What made me write this post, was that today I came across a limitation of using the ruby version managing tool rvm. My point is, rvm is a very good tool, and an extremely well thought idea. But… only when managing a pure gem system. If any other kind of applications has dependencies on ruby, then using multiple version of ruby can lead to some issues.
So, it all started when I decided to look for a plugin to preview markdown on vim. I quickly came across something called vim-preview, which should let me do exactly that: preview various documentation formats directly from vim. Not surprisingly nowadays, the plugin required vim to be compiled with support for ruby plugins. I quickly compiled vim using homebrew, and ended up with a vim binary with support for ruby plugins. Note that, because I use rvm, I first made sure that the system version of ruby (1.8.7) was selected. The reason for this, is to ensure my vim is linked to the right version of the ruby libraries and the one that should be more widely supported on my system.
After finishing the plugin installation, I changed into my Octopress folder, and used vim to edit a
.md file. I immediately tried to test the plugin, so I executed:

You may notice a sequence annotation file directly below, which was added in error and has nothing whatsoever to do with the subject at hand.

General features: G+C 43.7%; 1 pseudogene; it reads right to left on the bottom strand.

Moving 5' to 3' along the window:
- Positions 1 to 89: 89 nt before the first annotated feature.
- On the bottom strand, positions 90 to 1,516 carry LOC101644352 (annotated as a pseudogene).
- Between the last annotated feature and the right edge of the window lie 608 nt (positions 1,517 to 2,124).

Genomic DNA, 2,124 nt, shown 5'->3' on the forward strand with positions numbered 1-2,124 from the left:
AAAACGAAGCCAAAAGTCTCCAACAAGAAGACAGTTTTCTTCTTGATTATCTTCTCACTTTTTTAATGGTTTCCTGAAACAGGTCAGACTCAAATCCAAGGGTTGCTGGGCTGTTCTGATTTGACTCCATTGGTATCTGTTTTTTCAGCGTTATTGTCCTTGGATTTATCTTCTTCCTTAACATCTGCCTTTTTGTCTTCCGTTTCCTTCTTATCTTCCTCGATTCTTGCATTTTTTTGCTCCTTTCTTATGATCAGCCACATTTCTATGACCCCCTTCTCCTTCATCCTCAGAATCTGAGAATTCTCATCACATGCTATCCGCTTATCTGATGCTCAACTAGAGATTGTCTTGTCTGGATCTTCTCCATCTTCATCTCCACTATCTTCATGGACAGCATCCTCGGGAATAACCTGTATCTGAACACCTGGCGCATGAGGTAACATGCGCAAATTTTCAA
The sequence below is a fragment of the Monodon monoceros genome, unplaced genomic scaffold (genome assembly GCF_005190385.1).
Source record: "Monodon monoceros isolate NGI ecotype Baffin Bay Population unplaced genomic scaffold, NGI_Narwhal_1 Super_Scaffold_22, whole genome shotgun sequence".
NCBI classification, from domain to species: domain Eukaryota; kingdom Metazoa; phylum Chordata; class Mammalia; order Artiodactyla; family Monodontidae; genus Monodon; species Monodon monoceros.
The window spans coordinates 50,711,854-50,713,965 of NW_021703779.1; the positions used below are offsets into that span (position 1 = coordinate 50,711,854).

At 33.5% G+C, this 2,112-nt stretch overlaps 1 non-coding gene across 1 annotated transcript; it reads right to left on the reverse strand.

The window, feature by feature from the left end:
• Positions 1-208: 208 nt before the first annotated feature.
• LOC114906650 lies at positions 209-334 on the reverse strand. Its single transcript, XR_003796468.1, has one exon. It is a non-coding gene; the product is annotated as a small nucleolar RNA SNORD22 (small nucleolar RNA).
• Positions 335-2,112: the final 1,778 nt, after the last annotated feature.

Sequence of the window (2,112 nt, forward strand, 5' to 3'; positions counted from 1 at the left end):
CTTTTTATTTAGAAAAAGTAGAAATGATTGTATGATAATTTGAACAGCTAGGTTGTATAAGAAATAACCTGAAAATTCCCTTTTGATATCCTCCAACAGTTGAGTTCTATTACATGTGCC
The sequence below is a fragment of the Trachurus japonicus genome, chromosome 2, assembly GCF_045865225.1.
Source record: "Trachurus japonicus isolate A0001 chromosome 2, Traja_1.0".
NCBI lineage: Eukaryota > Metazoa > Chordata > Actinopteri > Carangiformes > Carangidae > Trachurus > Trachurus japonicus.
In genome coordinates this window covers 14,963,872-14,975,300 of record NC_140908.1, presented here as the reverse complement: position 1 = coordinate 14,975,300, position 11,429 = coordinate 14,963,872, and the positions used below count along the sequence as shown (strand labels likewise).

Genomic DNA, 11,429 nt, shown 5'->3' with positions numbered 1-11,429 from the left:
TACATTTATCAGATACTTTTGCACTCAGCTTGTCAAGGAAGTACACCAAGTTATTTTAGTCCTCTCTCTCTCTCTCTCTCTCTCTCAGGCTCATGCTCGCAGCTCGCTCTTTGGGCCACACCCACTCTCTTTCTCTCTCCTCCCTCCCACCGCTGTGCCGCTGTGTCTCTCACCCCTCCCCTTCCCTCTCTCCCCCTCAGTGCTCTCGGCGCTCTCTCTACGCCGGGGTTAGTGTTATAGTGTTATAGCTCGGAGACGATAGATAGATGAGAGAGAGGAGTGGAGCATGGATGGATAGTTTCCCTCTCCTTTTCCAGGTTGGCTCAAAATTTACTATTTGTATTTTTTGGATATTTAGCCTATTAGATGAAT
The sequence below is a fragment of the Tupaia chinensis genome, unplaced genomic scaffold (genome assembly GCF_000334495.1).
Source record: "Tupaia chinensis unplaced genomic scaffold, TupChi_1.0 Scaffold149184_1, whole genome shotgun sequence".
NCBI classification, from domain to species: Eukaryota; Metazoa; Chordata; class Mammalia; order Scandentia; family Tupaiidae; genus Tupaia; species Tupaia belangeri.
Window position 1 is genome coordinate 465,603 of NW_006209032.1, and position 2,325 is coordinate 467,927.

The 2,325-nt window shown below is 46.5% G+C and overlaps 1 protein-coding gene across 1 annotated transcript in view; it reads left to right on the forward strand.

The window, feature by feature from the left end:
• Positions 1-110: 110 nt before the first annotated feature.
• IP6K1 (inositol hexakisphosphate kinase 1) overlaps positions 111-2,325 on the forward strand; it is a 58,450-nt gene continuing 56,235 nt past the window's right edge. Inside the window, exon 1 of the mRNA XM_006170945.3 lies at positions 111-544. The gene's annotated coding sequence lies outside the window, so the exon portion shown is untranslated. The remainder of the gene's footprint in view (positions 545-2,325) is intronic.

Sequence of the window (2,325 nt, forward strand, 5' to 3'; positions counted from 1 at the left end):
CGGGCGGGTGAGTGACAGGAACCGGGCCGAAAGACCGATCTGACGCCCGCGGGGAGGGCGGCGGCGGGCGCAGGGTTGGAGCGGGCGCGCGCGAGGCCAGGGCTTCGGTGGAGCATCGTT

And this was the result:
Vim: Caught deadly signal SEGV Vim: Finished. Segmentation fault: 11
So why has this happened? The motive is very simple, and yet is the big weakness of rvm:
Octopress requires at least ruby 1.9.2, so when I installed Octopress I used rvm to have ruby 1.9.2 on my computer in parallel with the system version 1.8.7. To avoid having to manually change ruby versions each time I’m working on the blog, I create a
.rvmrc file with the following contents:
rvm use 1.9.2@octopress
This basically changes my ruby version to 1.9.2 with the gem set
When vim, which was compiled with ruby 1.8.7, tried to load gems from version 1.9.2, things were not what it was expecting, so it got a segmentation fault.
This is not an rvm problem, per se, this is a problem that comes from using different versions of ruby in parallel, that rvm fails to address. One could now discuss if it falls outside rvm’s scope to address this kind of issue, or even that it’s impossible to control all non-ruby software that in a way or another links to the ruby libraries available on a system on a given moment.
One way or the other, in my opinion, rvm is still by far the best platform that I know of, to manage multiple versions of the same language in use, in parallel, in one system.
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